The United States possesses 8,000 active and operational nuclear warheads. Two thousand are on hair trigger alert, ready to be launched with 15 minutes warning. It is developing new systems of nuclear force, known as bunker busters. The British, ever cooperative, are intending to replace their own nuclear missile, Trident. Who, I wonder, are they aiming at? Osama bin Laden? You? Me? Joe Dokes? China? Paris? Who knows? What we do know is that this infantile insanity – the possession and threatened use of nuclear weapons – is at the heart of present American political philosophy. We must remind ourselves that the United States is on a permanent military footing and shows no sign of relaxing it.

Many thousands, if not millions, of people in the United States itself are demonstrably sickened, shamed and angered by their government's actions, but as things stand they are not a coherent political force – yet. But the anxiety, uncertainty and fear which we can see growing daily in the United States is unlikely to diminish.

I know that President Bush has many extremely competent speech writers but I would like to volunteer for the job myself. I propose the following short address which he can make on television to the nation. I see him grave, hair carefully combed, serious, winning, sincere, often beguiling, sometimes employing a wry smile, curiously attractive, a man's man.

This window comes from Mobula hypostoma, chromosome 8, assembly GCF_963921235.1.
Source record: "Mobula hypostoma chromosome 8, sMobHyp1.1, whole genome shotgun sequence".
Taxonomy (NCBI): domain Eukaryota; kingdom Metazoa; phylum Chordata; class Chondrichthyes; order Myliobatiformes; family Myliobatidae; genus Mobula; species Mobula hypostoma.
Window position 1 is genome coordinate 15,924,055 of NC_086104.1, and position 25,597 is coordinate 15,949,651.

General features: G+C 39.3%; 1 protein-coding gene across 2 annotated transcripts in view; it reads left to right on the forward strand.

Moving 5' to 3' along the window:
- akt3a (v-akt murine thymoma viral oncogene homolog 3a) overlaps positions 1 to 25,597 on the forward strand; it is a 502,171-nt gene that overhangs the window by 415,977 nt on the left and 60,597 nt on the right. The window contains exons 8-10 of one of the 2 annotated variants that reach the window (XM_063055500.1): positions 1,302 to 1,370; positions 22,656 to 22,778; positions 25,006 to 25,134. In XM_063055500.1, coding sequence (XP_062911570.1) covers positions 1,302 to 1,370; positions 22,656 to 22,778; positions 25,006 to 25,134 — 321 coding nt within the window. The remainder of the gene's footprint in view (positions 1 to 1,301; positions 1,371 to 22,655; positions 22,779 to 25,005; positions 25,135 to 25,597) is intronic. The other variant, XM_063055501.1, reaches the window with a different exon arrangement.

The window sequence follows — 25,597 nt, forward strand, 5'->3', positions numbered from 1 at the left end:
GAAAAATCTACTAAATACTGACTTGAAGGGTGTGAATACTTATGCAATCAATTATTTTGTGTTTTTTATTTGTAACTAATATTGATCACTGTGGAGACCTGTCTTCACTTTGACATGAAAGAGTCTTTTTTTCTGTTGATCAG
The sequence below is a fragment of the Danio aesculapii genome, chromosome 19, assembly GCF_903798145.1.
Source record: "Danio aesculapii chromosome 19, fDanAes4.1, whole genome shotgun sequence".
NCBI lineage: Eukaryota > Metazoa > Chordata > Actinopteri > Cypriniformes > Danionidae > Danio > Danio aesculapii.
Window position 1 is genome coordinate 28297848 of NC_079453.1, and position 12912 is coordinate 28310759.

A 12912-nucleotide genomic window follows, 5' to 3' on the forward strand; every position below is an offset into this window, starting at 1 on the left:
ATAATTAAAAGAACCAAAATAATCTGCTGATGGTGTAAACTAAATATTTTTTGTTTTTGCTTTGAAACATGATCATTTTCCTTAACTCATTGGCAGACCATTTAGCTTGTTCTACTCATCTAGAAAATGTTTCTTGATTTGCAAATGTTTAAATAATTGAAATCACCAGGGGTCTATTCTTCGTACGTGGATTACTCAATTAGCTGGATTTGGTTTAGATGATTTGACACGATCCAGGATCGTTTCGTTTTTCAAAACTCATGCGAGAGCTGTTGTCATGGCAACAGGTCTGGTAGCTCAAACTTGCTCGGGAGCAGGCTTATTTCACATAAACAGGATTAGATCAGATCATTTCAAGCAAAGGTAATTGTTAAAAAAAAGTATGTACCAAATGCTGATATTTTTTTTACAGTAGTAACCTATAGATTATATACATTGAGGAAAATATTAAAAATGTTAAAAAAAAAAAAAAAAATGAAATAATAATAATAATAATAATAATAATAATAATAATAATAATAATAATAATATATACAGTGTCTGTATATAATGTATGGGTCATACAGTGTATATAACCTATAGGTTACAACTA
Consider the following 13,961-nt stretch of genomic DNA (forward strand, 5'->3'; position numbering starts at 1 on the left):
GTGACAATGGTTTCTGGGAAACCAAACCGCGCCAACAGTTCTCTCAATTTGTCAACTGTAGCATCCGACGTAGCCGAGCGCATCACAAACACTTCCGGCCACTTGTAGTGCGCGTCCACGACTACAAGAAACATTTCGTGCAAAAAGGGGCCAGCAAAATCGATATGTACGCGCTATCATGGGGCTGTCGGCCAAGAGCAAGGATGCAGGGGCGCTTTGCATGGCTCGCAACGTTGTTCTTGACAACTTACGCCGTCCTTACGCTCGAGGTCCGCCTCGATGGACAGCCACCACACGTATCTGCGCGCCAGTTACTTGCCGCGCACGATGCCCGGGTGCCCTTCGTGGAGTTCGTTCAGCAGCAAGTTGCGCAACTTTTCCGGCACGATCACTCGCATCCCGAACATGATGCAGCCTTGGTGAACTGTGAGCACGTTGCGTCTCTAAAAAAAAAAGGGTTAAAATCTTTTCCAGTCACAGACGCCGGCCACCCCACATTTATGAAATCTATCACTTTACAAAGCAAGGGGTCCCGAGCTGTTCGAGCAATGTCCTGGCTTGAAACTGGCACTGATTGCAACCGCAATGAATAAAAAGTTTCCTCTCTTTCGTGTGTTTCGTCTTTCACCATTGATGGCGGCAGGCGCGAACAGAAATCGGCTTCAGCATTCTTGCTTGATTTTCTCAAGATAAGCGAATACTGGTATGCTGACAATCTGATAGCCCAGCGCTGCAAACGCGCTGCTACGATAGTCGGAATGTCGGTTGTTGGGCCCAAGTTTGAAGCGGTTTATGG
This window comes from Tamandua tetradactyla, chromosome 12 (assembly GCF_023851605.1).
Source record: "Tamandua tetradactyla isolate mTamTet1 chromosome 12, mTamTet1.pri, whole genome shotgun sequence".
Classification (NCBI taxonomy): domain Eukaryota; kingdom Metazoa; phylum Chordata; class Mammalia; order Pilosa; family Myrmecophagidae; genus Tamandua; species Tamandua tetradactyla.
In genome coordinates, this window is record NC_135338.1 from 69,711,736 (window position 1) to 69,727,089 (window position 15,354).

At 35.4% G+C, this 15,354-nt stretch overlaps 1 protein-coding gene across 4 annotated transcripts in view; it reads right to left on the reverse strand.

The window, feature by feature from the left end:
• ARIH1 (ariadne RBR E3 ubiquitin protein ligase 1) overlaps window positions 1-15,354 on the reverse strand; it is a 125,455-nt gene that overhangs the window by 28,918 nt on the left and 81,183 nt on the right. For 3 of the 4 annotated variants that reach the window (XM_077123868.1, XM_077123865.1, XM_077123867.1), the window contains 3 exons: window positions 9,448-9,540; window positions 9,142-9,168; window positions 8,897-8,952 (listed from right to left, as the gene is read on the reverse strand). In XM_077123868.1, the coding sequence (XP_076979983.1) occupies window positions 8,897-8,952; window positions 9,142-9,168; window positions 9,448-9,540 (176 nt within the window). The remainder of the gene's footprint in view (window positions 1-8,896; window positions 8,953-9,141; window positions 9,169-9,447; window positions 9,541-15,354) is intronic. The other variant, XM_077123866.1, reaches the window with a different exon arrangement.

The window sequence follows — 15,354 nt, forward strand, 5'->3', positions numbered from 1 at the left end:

'God is good. God is great. God is good. My God is good. Bin Laden's God is bad. His is a bad God. Saddam's God was bad, except he didn't have one. He was a barbarian. We are not barbarians. We don't chop people's heads off. We believe in freedom. So does God. I am not a barbarian. I am the democratically elected leader of a freedom-loving democracy. We are a compassionate society. We give compassionate electrocution and compassionate lethal injection. We are a great nation. I am not a dictator. He is. I am not a barbarian. He is. And he is. They all are. I possess moral authority. You see this fist? This is my moral authority. And don't you forget it.'